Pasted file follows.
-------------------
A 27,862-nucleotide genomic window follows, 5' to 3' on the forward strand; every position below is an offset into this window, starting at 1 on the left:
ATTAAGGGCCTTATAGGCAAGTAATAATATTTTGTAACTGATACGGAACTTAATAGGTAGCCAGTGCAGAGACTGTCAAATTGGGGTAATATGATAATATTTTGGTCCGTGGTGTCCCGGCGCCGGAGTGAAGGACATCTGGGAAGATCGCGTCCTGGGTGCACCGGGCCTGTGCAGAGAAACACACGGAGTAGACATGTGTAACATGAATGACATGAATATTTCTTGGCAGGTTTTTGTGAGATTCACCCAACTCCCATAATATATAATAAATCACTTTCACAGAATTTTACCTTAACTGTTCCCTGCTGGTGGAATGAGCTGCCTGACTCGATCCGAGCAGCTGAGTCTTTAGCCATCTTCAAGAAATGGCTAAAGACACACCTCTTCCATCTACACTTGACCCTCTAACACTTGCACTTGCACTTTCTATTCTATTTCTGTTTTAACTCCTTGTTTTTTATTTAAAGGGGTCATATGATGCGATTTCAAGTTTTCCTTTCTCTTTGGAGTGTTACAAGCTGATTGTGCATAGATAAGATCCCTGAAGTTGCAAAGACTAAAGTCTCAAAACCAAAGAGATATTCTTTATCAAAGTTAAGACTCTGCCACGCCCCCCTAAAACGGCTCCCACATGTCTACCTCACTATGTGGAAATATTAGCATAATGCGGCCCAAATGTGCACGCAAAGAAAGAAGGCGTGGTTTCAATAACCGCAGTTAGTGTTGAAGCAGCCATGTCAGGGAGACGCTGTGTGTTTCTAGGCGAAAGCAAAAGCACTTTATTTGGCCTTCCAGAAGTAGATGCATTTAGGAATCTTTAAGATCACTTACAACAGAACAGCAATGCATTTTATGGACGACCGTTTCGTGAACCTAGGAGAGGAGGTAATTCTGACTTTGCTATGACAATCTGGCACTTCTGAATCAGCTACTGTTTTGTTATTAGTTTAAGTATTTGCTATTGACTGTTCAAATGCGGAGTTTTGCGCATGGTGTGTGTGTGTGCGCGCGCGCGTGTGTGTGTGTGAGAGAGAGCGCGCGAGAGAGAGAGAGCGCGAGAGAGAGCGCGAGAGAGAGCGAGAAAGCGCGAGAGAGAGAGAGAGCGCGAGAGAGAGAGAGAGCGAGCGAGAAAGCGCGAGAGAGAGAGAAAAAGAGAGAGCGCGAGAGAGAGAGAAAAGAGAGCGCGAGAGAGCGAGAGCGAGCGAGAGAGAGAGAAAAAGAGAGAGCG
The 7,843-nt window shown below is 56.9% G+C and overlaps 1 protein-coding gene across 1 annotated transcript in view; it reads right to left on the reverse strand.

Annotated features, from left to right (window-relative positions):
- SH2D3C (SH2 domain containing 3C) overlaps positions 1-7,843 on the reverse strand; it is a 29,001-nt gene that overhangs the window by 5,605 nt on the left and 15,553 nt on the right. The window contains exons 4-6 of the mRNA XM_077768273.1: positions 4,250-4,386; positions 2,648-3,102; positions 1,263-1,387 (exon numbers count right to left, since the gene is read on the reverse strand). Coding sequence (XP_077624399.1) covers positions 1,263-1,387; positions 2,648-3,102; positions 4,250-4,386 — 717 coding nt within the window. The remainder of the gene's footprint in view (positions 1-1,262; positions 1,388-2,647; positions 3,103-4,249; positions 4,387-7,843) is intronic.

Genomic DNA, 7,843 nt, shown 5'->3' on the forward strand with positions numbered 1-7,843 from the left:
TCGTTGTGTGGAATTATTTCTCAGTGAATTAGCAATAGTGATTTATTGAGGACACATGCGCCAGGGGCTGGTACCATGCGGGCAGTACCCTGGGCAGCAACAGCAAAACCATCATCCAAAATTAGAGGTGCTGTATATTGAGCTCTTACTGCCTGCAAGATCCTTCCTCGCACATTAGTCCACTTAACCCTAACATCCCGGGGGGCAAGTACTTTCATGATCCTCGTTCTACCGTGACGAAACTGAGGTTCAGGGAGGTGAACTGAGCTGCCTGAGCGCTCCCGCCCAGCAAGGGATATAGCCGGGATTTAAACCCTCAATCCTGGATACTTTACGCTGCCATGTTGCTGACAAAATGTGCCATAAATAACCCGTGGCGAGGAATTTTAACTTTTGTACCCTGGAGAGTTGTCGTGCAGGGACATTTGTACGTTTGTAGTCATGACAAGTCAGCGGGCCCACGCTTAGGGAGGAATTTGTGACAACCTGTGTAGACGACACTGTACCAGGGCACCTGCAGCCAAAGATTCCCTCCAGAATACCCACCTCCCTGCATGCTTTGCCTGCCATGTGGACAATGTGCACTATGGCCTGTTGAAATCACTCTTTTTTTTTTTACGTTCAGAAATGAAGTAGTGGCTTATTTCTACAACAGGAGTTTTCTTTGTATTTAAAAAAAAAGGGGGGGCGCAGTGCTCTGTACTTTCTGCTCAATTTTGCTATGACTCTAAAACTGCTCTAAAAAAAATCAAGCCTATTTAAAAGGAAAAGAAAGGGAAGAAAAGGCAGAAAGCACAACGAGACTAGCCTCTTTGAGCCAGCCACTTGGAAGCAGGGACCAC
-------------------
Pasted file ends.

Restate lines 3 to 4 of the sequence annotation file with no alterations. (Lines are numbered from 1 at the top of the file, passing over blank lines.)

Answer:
The 7,843-nt window shown below is 56.9% G+C and overlaps 1 protein-coding gene across 1 annotated transcript in view; it reads right to left on the reverse strand.

Annotated features, from left to right (window-relative positions):